Sunday, September 23, 2007

Hand Dominance

It seems some studies have been done to determine the genetic predisposition of a person to being right-handed or not right-handed (i.e., left-handed or ambidexterous). In this study, for example, the researchers concluded the following:
Therefore, we suggest that humans are born with hand preference that is prenatally determined. This work should also impact the social aspects of handedness. With this knowledge, it should be possible for the parents to predict that their newborn with a counterclockwise hair whorl will develop into a left-handed or ambidextrous person in 50% of the cases.
That is, if the hair at the crown of your child's head swirls in a counter-clockwise direction, s/he has a 50% chance of being left-handed or ambidexterous. While the number seems to correlate with random chance, it's actually more significant because left-handed people make up anywhere from 10-20% of the population, depending on the source of your statistics (e.g., Anything Left-Handed, ABC News, and the University of Washington).

This reminded me of a Discover Channel program titled
In The Womb: Multiples. It addressed mirror image identical twins, identical twins whose traits are identical, but reveresed. For example, the hair whorl flows in one direction (e.g., clockwise) on twin A, and the opposite on twin B; twin A's birth mark is the right shoulder, and twin B's is on the left; or twin A is right-handed while twin B is left-handed. Per the program, the theory is that some left-handed people are the surviving mirror image twins of identical twins. "Some fetuses spend the first trimester of pregnancy with a companion that later disappears—a phenomenon called the 'vanishing twin syndrome.'"

Per North Suburban Parents of Multiples:
In approximately 23 percent of identical twins, the fertilized egg splits later than 7 days following conception. The original right half of the egg becomes one twin and the original left half becomes the other.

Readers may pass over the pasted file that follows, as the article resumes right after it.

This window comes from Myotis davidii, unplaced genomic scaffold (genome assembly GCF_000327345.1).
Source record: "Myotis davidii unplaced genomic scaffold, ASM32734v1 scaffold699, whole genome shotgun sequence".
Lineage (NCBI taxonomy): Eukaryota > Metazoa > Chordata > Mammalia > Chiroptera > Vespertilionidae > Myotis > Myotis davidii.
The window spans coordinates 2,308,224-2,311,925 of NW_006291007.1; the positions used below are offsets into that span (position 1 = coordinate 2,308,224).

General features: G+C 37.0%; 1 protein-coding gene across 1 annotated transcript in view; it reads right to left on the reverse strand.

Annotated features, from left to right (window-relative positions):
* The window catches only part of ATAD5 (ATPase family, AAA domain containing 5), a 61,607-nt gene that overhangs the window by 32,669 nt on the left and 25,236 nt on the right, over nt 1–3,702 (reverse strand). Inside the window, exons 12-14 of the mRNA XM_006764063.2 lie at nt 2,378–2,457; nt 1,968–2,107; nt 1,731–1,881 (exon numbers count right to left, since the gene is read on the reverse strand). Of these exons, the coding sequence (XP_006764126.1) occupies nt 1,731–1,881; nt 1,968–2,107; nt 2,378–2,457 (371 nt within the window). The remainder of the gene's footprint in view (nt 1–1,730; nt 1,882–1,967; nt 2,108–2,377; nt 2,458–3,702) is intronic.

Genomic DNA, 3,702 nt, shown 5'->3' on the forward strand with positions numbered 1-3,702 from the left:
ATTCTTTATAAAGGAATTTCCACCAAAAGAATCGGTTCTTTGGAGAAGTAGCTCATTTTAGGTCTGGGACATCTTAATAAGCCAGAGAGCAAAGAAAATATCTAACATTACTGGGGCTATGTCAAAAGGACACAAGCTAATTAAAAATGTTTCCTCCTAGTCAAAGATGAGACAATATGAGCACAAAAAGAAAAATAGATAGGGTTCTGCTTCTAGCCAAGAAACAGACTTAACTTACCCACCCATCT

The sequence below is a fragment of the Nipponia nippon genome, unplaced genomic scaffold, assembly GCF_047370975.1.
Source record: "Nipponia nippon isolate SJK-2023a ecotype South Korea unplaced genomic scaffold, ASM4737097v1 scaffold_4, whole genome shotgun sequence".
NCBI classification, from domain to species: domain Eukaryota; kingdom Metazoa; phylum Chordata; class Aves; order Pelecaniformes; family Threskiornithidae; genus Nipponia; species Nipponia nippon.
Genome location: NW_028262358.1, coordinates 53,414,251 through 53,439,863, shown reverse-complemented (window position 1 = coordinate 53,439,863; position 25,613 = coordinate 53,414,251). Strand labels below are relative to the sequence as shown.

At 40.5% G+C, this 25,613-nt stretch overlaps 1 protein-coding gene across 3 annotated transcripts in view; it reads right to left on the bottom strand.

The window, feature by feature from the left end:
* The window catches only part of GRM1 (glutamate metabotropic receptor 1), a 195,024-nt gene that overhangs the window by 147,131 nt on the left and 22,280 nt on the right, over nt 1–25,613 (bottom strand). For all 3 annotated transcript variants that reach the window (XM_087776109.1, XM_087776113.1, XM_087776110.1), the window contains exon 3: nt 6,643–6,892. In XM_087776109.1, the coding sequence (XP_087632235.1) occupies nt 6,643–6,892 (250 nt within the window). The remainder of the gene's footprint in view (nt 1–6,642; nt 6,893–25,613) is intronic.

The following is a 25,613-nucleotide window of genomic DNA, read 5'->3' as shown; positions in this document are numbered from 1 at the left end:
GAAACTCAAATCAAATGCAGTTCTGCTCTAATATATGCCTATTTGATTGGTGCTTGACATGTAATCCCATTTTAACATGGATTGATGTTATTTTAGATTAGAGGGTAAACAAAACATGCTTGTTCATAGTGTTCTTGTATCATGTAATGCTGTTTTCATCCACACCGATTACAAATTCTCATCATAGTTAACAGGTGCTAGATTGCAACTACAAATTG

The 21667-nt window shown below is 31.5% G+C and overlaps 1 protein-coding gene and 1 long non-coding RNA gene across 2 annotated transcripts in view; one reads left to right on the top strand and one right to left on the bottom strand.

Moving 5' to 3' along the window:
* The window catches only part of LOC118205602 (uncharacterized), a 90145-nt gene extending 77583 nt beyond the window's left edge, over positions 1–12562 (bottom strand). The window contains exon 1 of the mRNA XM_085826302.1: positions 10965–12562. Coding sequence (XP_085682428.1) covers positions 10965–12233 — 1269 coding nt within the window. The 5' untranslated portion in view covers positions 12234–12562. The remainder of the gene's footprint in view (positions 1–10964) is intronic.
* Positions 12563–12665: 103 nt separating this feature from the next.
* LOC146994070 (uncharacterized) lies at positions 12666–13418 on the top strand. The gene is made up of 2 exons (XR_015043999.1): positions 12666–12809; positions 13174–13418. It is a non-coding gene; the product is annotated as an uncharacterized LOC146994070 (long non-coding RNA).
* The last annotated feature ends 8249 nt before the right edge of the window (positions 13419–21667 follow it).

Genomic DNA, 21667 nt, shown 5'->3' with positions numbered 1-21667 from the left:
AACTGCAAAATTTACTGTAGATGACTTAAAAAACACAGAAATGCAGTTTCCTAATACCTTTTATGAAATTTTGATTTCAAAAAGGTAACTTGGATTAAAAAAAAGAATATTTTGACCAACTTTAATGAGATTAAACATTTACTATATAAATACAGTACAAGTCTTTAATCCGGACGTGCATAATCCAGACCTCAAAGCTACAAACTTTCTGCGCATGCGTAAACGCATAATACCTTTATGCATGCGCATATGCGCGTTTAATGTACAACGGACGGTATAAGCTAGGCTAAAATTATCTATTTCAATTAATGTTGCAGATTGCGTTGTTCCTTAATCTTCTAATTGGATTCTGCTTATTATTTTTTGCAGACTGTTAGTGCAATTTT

This may be a partial explanation for the fact that a little over one third of identical twins are left-handed, double the rate in the general population. In extreme cases, all of the internal organs are reversed in one of the twins, with the heart on the right, the liver on the left, and the appendix on the left.
Virgin Media's "fascinating twin facts" states that "A higher rate of twins (18-22%) are left handed compared to non-twins (10%)."

This image from Genetics shows an example of hair whorls. "The counterclockwise parietal scalp hair-whorl on the left is of a NRH person, and the one on the right of the RH author swirls clockwise."

Per those photos, MetaBaby's hair whorl looks like it's counter-clockwise to me. As of yet, he's still an equal opportunity hand user, so we'll see where this leads us.


Bryan said...

Hello I ran across your blog while searching VTS because I have been trying to research my mental illness more and I have thought for years that I might be a part of VTS. I am being treated for bipolar and schizophrenia, I have a double crown and have had a third set of extra teeth removed on the top of my mouth. When I was younger I was left handed but when I started school they only taught me to write right handed. I can do some thing with both hands but was never truly ambidextrous. I would like to try to find out more about this condition... maybe working together we can figure something out.

Have a great day